Editorial Board Calls Out Bernie Moreno for “Reject[ing]” Bipartisanship, “Do[ing] Little to Advance Ohioans Interests”
November 20, 2023
Columbus, OH – The Ironton Tribune Editorial Board recently called out Bernie Moreno for refusing to work across the aisle if elected to the Senate, which would “do little to advance Ohioans interests” and only “add to the problem” in Washington. Moreno’s “reject[ion]” of bipartisanship stands in stark contrast to Sherrod Brown’s record of delivering for Ohioans and raises serious questions about Moreno’s interests.
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- Incumbent Democrat Sherrod Brown has similarly forged bipartisan relationships in the chamber, and has been instrumental in sponsoring and getting passed key legislation, whether it is the PACT Act, which provides benefits for veterans harmed by toxic burn pits, the CHIPS Act, which was needed for Intel’s huge new manufacturing plant in Ohio, or the rail safety legislation he is currently advocating.
- Brown’s ability to work with the other party has proven to be effective in producing legislation that benefits all Ohioans. But compare that approach to one of those running to unseat the senator.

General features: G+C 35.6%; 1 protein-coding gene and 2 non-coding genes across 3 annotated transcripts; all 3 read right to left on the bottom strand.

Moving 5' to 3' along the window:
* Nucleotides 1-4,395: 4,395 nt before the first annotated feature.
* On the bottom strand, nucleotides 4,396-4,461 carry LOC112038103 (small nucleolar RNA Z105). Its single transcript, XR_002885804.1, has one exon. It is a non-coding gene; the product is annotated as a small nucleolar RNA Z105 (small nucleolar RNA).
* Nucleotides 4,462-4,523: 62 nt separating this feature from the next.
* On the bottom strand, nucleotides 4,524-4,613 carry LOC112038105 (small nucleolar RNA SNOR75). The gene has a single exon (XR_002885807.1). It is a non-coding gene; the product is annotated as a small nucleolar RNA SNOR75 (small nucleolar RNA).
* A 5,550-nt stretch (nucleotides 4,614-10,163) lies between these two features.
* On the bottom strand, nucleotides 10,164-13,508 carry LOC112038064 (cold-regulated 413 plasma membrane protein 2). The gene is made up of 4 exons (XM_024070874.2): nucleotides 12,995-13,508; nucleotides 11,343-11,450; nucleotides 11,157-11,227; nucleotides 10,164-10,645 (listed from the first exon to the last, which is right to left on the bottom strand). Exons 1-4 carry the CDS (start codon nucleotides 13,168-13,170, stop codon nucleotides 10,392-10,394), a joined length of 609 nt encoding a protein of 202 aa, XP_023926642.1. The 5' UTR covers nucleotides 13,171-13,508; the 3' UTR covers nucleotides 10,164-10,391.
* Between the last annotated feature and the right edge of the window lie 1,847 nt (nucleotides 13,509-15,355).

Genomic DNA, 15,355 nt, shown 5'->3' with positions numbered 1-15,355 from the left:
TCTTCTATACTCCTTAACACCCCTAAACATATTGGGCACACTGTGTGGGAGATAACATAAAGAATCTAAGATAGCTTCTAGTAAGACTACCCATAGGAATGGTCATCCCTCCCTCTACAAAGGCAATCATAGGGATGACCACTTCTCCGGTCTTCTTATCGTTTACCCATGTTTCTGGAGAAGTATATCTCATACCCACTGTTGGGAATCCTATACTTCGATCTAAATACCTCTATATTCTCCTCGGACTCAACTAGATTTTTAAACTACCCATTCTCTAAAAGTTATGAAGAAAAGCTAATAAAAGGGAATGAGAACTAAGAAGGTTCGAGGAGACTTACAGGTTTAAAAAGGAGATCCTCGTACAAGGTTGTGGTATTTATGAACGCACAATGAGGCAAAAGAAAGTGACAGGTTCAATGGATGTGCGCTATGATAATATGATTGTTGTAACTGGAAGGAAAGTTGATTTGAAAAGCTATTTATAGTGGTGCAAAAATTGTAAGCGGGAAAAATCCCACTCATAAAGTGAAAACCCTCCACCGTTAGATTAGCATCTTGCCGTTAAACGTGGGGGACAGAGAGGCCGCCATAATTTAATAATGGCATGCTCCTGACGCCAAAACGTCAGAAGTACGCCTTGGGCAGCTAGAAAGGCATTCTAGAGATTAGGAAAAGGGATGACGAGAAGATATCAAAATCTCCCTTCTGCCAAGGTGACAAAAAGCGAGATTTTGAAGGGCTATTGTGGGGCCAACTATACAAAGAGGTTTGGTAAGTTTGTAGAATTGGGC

- Last month, the Republican candidates appeared at a forum for the Greater Akron Chamber, where they detailed their platforms. The candidates were asked a fairly typical question for such events — how they would work across the aisle and increase bipartisanship (one we at The Tribune also ask locally every election).
- Moreno’s answer was telling. The paper stated he rejected the premise of the question.
- If he thinks there is no need to work with the other party and he can magically get things accomplished, he is being naïve.
- In order to be productive in any capacity, Ohio’s U.S. senator is going to have to work with both parties.
- Being a loud partisan may make for flashy cable news clips or social media clicks, but it will do little to advance Ohioans interests if nothing gets passed.
- Far too often these days in our polarized society, politicians look more to become media celebrities, rather than effective legislators. And by ruling out the idea of cooperation, Moreno seems intent on adding to that problem. The last thing we need in our politics is more partisanship and stubbornness.
- Next year, in the Senate race and others, the state will have to decide who can best advocate for it in the chamber and work to get things done by elevating debate, building alliances and moving legislation toward passage. Given his answer in Akron, it appears Moreno has no real interest in that.